When I was young and wanted to be “radical for Jesus”, I thought that the only two options to sort of “show my loyalty” to Jesus was to either be a pastor or a missionary. I’ve encountered many like me, yet you make some helpful observations and diagnosis when you said “We should also be concerned about potential unintended consequences of this emphasis on radical discipleship. What about Christians who honorably serve God in vocations that are not part of a gospel ministry or other explicitly Christian service… Sharp critiques of such a life, accompanied by calls to be ‘authentically Christian’ by becoming a radical disciple, easily produce guilt, and that guilt, I want to suggest, may not be valid or productive.” How can those of us who are stay-at-home moms, plumbers, designers, retired firefighters, and 9-to-5ers view our vocations as not sub-holy?
Your question picks up all the threads of what I have been trying to say in my previous 10 answers. Let me try to summarize here:
a. First, we need to develop a Christian “thick skin” against all guilt-mongering. My baby-boomer generation is well-known for its visceral reaction against a certain kind of legalism. Depending on which Christian community we were raised, we were moralized about smoking and alcohol, Sunday observance, dancing and theater, and a variety of strict courtship practices and rituals. My generation rejected most of that and pleaded for Christian liberty. Today, I have mixed feelings about that. On the one hand, I agree that it is a mistake to settle on one or more moral practices as the definitive marks of authentic Christianity. On the other, I believe that we have discarded key elements of community practice that could have been redeemed and made more serviceable to good Christian piety (for example, a healthy respect for Sunday as the Lord’s Day without excessive rule-making and rule-keeping). In addition, we should have cultivated a respect for Christian liberty that did not think less of Christian parents who let their children play catch or go swimming on Sundays. In other words, we don’t all have to be exactly alike in our understanding and practice of Christian discipleship and we don’t have the right to try make other Christians feel guilty because they don’t act in exactly the same way we do. In community it is appropriate to call our fellow Christ-confessors to live out their Christian testimony. But we must do that with great care and be aware of inappropriate guilt-shaming on matters about which Christians of good will may have different opinions. In humility, be careful about making others feel guilty and don’t let others unnecessarily guilt-shame you. In either case, above all, remember the cross where our guilt is covered.
b. Preaching needs to emphasize the vocation of all Christians wherever they are and whatever they do. We all live coram deo, before the face of God, and it is together as the body of Christ with its great variety of members and gifts that Christ is present in the world.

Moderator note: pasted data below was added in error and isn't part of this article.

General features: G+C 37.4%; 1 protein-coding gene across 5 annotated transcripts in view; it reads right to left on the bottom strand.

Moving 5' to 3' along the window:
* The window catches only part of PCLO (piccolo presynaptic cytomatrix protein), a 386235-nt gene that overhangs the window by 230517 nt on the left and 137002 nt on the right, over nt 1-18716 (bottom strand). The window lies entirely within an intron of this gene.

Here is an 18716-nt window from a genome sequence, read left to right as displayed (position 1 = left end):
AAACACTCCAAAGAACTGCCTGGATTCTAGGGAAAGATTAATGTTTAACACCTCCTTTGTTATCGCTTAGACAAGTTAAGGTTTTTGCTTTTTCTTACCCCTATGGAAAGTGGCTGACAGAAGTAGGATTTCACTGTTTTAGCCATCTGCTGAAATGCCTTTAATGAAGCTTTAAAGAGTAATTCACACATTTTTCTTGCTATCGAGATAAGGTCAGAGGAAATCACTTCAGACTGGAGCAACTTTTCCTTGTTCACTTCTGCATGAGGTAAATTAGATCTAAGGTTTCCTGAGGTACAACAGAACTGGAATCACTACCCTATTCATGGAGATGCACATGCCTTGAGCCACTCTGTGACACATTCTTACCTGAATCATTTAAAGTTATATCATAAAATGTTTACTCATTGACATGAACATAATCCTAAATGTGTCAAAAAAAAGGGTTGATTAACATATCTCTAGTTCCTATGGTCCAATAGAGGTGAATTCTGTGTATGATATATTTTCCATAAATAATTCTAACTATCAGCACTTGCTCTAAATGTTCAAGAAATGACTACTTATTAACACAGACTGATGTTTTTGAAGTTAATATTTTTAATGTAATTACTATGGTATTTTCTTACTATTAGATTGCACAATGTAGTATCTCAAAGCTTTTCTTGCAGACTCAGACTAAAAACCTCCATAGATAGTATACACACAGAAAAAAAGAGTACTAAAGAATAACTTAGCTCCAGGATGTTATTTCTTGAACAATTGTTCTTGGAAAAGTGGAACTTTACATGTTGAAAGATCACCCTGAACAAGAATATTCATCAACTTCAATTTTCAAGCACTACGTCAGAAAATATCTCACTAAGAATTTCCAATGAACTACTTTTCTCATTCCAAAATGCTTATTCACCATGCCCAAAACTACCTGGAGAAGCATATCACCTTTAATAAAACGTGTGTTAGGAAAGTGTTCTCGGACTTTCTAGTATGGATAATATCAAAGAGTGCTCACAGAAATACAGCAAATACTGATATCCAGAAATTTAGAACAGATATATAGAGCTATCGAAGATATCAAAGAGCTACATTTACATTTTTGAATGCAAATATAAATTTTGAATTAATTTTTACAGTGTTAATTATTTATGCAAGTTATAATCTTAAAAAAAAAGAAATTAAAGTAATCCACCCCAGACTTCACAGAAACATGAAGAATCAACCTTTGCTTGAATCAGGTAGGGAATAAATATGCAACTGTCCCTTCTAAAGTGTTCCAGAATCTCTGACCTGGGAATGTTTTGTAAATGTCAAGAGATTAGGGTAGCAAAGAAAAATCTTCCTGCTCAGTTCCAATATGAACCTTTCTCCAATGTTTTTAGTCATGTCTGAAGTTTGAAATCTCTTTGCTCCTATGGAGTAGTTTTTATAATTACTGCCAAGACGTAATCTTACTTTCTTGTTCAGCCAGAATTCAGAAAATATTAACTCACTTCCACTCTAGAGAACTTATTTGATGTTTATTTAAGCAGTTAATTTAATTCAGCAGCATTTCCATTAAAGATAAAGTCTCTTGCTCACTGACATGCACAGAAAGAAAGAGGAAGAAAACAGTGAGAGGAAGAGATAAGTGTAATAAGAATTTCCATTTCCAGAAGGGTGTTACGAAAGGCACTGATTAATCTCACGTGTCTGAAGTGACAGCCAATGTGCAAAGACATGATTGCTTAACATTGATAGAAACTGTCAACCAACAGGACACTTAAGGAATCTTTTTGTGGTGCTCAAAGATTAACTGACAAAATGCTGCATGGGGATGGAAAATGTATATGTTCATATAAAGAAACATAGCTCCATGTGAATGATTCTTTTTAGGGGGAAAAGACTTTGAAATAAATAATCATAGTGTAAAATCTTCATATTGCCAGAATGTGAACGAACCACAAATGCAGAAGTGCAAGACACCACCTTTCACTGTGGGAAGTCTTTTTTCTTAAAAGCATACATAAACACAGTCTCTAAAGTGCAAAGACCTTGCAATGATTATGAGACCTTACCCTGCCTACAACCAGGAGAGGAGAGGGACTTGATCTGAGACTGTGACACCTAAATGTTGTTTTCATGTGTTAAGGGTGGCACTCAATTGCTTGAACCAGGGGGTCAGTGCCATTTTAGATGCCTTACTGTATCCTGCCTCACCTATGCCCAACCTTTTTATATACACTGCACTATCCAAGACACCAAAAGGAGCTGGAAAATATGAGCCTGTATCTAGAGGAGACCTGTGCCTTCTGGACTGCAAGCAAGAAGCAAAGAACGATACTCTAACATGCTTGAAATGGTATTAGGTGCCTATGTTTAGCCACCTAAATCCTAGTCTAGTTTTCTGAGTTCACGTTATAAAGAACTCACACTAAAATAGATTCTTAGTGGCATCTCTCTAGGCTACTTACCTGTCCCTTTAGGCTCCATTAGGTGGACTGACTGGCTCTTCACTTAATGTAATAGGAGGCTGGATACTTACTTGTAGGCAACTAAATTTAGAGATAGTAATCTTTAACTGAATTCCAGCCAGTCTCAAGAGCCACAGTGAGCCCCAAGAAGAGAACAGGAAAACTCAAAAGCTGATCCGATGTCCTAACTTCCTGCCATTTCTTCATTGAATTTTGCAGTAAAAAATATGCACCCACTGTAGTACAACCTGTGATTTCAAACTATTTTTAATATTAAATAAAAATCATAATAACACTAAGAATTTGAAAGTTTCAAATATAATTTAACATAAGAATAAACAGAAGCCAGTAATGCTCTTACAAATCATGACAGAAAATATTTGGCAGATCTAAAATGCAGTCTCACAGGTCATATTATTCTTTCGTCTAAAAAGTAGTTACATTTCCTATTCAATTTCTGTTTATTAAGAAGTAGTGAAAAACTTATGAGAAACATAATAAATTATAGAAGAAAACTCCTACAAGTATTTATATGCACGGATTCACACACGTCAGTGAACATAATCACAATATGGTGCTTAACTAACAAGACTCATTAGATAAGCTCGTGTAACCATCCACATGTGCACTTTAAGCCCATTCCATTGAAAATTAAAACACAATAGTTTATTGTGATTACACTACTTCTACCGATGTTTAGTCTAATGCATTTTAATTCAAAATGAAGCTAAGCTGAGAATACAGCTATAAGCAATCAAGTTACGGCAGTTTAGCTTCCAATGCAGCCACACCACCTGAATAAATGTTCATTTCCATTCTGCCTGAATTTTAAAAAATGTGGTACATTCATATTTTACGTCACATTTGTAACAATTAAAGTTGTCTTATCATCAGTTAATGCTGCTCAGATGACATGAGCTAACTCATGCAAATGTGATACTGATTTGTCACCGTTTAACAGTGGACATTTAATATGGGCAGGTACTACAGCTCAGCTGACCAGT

c. Church education should include “discipleship tracks”that provide guidance for Christian living in the professions, in the arts, in the academy, in civic life. Christians are not availing themselves of the great wisdom that has been gathered over two millennia and keep trying to reinvent the wheel all over. When Clement of Alexandria asked “Who is the Rich Man that shall be Saved?” he explored issues and passed on wisdom for wealthy people (i.e. all of us today!) that remains relevant. So, in addition to classes for couples and parents, churches would do well to have classes for Christian businesspeople, Christians in medical professions, in law, etc.
For you personally, what has been the most compelling or powerful aspect of the story of the Bible that you delight in, has come to you fresh, and resulted in you loving God more and being excited to be a part of God’s story?
I am deeply moved by the story of Peter’s forgiveness and restoration by Jesus at the Sea of Galilee and by the Apostle Paul’s conversion. God’s grace and mercy reach and renew the worst of sinners and even give them great kingdom responsibility. That is humbling and cautionary. The grand and glorious vision of creation’s renewal in Romans 8, 1 Corinthians 15, and Revelation 21 give me great delight and sustain my hope. In contrast, I am continually challenged by Paul’s famous “thorn in the flesh” passage (2 Cor. 12) to stop relying on my own strength and only on God’s sufficient grace.
For those who read this interview and get pricked of mind and heart; what can I do today, right now at this very moment (and beyond), that can result in the story of the Bible take root in my own heart and shaping me as it has you?
I have no great new wisdom to impart here. I was blessed to grow up in a home where the Bible was read at every meal and I became very familiar with its overall narrative flow as well as details. Christians must make the Bible their own, make use of all the wonderful aids that are available to know and understand it better, and remain curious about its riches. Find good biblical preaching and attend to it; be part of a smaller circle of friends and fellow believers who share your passion for deepening their knowledge of Scripture and the Christian tradition. In short, you need the church, you need fellow believers, you need the Christian wisdom of the ages. And don’t treat what I have said here as a “to do list” or one more duty in your discipleship. Just enjoy what you already have, be grateful, and keep delighting, exploring and learning.